Fluorescent probes based on 4-amino-1, 8-naphthalimide (ANI) fluorophore have made considerable headway in the past decade. Firstly, many ANI probes specifically targeting different kinds of subcellular organelles have been developed and successfully applied to visualize and sense important species and environmental factors. Secondly, quite a few ANI probes as enzyme substrates have been designed to determine the enzyme catalytic activity in live cells. Thirdly, hybrid sensors based on protein tags labelled with ANI fluorophores have also been constructed, which is an important improvement to make it feasible to sense and image on protein level.
ANI had been found very promising two-photon fluorophore. And several teams, including our group, designed a few organelles targetable ANI probes and apply them in two-photon microscopy imaging or two-photon fluorescence lifetime imaging, considering the advantages of two-photon technique over one-photon. We believe that, in the near future, many other ANI probes will also find extensively applications in two-photon imaging.
Although several cases of ANI-based enzyme substrates have been reported, there remains very large scope to develop enzyme activity probes. Actually, there are many valuable enzymes calling for specific probes to determine the catalytic efficiency within live cells. ANI with a conjugated structure simpler than most other fluorophores is relatively easy to modify into enzyme substrates. Therefore, it can be predicated that ANI will be one of the most popular fluorophore candidates for the development enzyme probes.
As for the development of hybrid sensors, there are also good opportunities left for ANI. To this date, different fluorophores have been designed as specific labels toward different protein tags. However, these fluorophores just light up the proteins of interest but they are not sensitive to a certain species or an environmental factor. In another word, they are actually markers, rather than sensors. Although very few attempts to design the hybrid sensors based on the combination of protein tags and small-molecule probes have been made, this situation will be change soon. And without any doubt, ANI will catch up this critic trend.Acknowledgment
This work is supported by the National Natural Science Foundation of China (Nos. 21421005, 21576040 and 21776037).
H. Zhu, J. Fan, J. Du, et al., Acc. Chem. Res. 49 (2016) 2115-2126. DOI:10.1021/acs.accounts.6b00292
Z. Chen, Y. Xu, X. Qian, Chin. Chem. Lett. 29 (2018) 1741-1756. DOI:10.1016/j.cclet.2018.09.020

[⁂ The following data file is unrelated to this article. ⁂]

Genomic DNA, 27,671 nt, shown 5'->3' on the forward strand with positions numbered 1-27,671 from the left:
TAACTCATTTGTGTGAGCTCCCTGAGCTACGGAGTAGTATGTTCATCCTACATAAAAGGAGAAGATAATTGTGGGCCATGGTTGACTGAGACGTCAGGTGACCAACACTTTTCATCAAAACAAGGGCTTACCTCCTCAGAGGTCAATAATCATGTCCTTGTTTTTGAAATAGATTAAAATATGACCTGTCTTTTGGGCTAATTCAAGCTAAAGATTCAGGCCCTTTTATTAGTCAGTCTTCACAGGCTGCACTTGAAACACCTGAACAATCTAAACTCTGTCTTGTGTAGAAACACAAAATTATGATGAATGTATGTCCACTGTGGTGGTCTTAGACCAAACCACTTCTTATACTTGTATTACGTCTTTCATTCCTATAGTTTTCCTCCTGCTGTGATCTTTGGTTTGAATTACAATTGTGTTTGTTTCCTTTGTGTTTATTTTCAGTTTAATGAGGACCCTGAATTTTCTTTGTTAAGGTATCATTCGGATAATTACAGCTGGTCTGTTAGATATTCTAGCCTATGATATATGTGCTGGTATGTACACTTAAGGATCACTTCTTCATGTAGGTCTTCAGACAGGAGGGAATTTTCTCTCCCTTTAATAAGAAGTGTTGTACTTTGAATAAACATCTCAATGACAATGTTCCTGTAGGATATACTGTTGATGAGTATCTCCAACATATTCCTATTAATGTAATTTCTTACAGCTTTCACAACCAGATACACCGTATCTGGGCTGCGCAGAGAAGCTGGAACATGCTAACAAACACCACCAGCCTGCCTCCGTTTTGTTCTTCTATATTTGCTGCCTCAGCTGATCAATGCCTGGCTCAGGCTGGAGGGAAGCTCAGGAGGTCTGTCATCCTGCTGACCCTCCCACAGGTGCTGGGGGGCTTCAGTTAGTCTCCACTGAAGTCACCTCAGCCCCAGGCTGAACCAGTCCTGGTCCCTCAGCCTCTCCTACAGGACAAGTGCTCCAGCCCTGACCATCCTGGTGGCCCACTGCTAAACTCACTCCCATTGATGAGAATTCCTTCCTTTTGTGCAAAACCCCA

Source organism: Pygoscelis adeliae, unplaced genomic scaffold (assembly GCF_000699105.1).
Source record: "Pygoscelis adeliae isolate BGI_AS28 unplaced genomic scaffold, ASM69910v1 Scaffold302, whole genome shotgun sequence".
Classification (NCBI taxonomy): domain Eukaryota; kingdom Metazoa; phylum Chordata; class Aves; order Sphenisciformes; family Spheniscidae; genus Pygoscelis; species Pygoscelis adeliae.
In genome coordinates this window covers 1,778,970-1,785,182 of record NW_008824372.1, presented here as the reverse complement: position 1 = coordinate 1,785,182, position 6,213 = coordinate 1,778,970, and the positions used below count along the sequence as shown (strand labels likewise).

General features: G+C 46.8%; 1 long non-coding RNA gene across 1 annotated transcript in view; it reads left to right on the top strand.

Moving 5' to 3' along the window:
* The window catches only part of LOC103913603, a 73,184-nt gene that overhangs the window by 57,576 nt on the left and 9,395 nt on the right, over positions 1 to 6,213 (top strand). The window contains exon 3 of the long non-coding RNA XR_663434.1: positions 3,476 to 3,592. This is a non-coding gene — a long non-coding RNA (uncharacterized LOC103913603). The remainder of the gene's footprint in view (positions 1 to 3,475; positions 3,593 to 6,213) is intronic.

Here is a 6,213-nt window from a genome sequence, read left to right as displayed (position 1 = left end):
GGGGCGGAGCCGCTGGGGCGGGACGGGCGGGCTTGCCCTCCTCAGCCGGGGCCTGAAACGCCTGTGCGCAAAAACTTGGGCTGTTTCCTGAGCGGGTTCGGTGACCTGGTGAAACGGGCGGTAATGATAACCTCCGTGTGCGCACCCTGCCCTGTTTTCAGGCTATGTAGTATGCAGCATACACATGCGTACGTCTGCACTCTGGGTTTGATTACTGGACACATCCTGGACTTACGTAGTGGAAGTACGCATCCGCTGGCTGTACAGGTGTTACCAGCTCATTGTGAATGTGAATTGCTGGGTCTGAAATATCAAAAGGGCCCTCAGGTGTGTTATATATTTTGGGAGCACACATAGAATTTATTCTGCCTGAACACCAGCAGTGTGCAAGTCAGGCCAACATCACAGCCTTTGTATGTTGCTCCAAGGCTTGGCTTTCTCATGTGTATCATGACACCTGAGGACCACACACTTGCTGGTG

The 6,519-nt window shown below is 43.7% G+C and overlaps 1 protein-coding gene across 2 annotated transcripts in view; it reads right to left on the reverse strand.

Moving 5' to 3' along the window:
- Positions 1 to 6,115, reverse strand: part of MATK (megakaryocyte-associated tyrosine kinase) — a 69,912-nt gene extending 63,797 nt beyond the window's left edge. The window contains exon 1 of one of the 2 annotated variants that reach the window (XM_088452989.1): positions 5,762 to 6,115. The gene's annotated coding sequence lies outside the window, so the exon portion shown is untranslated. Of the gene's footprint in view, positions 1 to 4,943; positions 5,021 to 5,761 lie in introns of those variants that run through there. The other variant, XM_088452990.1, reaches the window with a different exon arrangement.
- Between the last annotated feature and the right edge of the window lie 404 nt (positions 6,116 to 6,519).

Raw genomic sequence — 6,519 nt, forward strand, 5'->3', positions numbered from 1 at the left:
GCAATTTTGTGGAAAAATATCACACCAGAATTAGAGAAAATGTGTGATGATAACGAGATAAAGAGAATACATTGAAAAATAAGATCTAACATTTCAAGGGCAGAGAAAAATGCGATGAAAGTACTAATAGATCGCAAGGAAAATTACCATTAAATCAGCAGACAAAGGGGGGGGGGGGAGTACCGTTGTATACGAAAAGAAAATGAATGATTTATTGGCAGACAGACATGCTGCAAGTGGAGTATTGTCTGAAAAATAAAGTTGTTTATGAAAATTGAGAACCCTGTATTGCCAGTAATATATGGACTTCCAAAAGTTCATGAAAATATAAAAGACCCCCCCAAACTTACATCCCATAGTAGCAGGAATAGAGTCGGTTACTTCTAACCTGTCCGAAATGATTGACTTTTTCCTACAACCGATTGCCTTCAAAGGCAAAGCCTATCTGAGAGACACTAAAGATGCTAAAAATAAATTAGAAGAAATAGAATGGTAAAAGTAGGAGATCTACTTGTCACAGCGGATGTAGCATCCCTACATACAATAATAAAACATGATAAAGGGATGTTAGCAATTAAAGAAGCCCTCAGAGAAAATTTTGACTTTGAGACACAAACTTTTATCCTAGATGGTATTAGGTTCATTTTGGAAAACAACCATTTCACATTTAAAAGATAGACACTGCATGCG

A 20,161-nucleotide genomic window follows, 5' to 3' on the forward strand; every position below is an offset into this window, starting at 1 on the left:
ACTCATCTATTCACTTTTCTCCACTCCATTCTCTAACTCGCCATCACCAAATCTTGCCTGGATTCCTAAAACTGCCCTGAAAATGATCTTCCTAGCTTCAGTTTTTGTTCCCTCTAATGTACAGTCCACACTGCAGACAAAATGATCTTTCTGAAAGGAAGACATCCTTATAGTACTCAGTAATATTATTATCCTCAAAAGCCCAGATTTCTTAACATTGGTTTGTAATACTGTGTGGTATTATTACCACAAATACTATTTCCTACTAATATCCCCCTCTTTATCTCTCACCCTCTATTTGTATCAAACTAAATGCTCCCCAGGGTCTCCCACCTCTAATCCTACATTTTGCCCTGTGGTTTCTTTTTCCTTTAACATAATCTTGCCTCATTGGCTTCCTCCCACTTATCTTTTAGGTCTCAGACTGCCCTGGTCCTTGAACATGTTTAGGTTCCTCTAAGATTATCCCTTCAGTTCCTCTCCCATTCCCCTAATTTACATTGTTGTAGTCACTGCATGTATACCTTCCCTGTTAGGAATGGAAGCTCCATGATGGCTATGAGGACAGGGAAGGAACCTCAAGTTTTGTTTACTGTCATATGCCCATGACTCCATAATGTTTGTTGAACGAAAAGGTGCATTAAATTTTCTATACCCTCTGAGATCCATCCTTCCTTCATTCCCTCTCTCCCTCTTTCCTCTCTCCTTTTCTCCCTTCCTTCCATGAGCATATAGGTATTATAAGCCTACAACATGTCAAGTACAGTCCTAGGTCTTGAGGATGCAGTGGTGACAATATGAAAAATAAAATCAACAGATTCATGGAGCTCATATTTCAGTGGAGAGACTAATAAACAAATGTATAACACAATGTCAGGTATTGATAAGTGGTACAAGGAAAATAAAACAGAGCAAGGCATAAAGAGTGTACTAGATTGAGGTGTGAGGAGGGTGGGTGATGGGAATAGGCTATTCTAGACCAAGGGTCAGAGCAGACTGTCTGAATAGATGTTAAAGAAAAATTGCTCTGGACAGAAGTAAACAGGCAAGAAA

W. Xu, Z. Zeng, J. Jiang, et al., Angew. Chem. Int. Ed. 55 (2016) 13658-13699. DOI:10.1002/anie.201510721
R.M. Duke, E.B. Veale, F.M. Pfeffer, et al., Chem. Soc. Rev. 39 (2010) 3936-3953. DOI:10.1039/b910560n
S. Banerjee, E.B. Veale, C.M. Phelan, et al., Chem. Soc. Rev. 42 (2013) 1601-1618. DOI:10.1039/c2cs35467e
L. Rong, C. Zhang, Q. Lei, et al., Regen. Biomater. 3 (2016) 217-222. DOI:10.1093/rb/rbw022
Z. Zhang, J. Wu, Z. Shang, et al., Anal. Chem. 88 (2016) 7274-7280. DOI:10.1021/acs.analchem.6b01603
Y. Tang, X. Kong, A. Xu, et al., Angew. Chem. Int. Ed. 55 (2016) 3356-3359. DOI:10.1002/anie.201510373
S.K. Yao, Y. Qian, Sens. Actuators B:Chem. 252 (2017) 877-885. DOI:10.1016/j.snb.2017.06.091
Y. Liu, Y. Liu, W. Liu, et al., Spectrochim. Acta A 137 (2015) 509-515. DOI:10.1016/j.saa.2014.08.072
G.J. Mao, T.T. Wei, X.X. Wang, et al., Anal. Chem. 85 (2013) 7875-7881. DOI:10.1021/ac401518e
X. Chen, C.S. Lim, D. Lee, et al., Biosens. Bioelectron. 91 (2017) 770-779. DOI:10.1016/j.bios.2017.01.042
D. Cui, X. Qian, F. Liu, et al., Org. Lett. 6 (2004) 2757-2760. DOI:10.1021/ol049005h
D. Srikun, E.W. Miller, D.W. Domaille, et al., J. Am. Chem. Soc. 130 (2008) 4596-4597. DOI:10.1021/ja711480f
B. Zhu, X. Zhang, Y. Li, et al., Chem. Commun. 46 (2010) 5710-5712. DOI:10.1039/c0cc00477d
M.H. Lee, J.H. Han, P.S. Kwon, et al., J. Am. Chem. Soc. 134 (2012) 1316-1322. DOI:10.1021/ja210065g
J. Fan, Z. Han, Y. Kang, et al., Sci. Rep. 6 (2016) 19562. DOI:10.1038/srep19562
H. Yu, Y. Xiao, L. Jin, J. Am. Chem. Soc. 134 (2012) 17486-17489. DOI:10.1021/ja308967u
Q. Qiao, M. Zhao, H. Lang, et al., RSC Adv. 4 (2014) 25790-25794. DOI:10.1039/C4RA03725A
X. Xie, F. Tang, X. Shangguan, et al., Chem. Commun. 53 (2017) 6520-6523. DOI:10.1039/C7CC03050A
D. Kim, G. Kim, S.J. Nam, et al., Sci. Rep. 5 (2015) 8488. DOI:10.1038/srep08488
B. Zhang, X. Yang, R. Zhang, et al., Anal. Chem. 89 (2017) 10384-10390. DOI:10.1021/acs.analchem.7b02361
W. Feng, Q.L. Qiao, S. Leng, et al., Chin. Chem. Lett. 27 (2016) 1554-1558. DOI:10.1016/j.cclet.2016.06.016
S.I. Reja, M. Gupta, N. Gupta, et al., Chem. Commun. 53 (2017) 3701-3704. DOI:10.1039/C6CC09127J
Y. Dai, B.K. Lv, X.F. Zhang, et al., Chin. Chem. Lett. 25 (2014) 1001-1005. DOI:10.1016/j.cclet.2014.05.020